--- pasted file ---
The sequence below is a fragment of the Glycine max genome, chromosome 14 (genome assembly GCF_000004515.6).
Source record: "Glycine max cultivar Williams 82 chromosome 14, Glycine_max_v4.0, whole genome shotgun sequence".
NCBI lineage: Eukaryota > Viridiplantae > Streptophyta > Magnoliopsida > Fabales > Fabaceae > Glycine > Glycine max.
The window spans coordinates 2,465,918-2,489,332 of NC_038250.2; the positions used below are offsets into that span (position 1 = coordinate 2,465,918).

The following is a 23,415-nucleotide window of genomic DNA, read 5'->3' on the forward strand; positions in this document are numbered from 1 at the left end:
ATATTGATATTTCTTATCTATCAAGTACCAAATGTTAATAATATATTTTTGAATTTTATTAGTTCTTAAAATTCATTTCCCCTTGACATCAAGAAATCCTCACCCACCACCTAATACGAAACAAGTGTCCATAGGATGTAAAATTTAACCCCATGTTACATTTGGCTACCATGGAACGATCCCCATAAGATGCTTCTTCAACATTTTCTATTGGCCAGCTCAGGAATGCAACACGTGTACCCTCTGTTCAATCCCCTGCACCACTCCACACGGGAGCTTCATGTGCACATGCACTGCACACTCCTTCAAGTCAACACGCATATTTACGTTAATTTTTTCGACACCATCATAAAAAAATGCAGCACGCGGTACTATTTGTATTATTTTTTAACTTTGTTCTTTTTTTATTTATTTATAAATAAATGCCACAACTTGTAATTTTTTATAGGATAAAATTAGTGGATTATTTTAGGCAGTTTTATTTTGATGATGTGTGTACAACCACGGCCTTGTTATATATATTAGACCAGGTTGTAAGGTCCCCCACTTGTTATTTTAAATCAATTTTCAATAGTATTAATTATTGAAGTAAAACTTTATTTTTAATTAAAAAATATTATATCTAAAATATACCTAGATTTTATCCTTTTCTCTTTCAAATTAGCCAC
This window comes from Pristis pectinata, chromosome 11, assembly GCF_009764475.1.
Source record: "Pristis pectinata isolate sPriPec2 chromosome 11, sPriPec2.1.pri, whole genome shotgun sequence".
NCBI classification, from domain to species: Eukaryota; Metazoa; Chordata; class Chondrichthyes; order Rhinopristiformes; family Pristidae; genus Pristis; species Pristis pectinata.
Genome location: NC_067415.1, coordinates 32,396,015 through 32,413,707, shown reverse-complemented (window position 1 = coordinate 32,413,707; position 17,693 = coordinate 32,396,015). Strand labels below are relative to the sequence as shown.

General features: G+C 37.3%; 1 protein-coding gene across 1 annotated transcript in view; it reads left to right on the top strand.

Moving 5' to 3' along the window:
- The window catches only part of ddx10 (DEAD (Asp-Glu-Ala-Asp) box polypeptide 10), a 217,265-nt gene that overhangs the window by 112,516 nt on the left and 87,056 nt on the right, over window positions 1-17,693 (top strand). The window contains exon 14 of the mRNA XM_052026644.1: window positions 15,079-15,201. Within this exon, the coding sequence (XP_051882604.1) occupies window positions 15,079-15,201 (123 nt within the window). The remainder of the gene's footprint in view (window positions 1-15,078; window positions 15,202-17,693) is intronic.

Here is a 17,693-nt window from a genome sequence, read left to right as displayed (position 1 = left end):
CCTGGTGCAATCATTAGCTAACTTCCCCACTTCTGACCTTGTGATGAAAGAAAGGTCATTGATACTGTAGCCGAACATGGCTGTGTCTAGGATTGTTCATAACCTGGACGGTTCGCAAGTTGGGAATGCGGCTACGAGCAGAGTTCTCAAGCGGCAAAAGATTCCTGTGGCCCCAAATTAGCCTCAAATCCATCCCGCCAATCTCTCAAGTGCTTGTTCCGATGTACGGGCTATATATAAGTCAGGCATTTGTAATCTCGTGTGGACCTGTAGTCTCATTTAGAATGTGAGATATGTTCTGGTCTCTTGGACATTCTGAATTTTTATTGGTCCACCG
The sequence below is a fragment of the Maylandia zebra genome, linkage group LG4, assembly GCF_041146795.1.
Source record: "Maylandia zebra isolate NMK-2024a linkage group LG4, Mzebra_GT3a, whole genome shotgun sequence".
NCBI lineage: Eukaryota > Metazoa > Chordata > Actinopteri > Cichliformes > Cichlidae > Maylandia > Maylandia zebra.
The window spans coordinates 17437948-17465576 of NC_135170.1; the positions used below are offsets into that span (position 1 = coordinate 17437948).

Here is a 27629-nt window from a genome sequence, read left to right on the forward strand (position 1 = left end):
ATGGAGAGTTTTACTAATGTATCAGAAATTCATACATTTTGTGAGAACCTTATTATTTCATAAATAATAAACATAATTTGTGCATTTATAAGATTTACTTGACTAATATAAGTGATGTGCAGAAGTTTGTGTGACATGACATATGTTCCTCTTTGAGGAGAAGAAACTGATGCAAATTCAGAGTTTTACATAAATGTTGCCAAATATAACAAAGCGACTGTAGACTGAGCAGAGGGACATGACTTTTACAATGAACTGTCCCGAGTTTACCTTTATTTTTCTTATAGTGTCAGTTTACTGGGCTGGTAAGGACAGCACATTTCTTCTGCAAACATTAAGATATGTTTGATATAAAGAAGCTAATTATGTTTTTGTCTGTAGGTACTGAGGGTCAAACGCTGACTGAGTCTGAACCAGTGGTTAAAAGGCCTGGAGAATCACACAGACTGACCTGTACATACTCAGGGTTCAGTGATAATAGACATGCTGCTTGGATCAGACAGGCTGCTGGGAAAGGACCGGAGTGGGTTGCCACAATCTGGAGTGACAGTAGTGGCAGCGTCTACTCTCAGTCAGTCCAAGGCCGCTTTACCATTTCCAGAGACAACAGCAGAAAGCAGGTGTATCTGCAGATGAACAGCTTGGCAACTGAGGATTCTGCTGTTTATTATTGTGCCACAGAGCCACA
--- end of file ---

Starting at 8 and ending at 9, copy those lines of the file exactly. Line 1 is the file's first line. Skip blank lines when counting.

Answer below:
Source record: "Pristis pectinata isolate sPriPec2 chromosome 11, sPriPec2.1.pri, whole genome shotgun sequence".
NCBI classification, from domain to species: Eukaryota; Metazoa; Chordata; class Chondrichthyes; order Rhinopristiformes; family Pristidae; genus Pristis; species Pristis pectinata.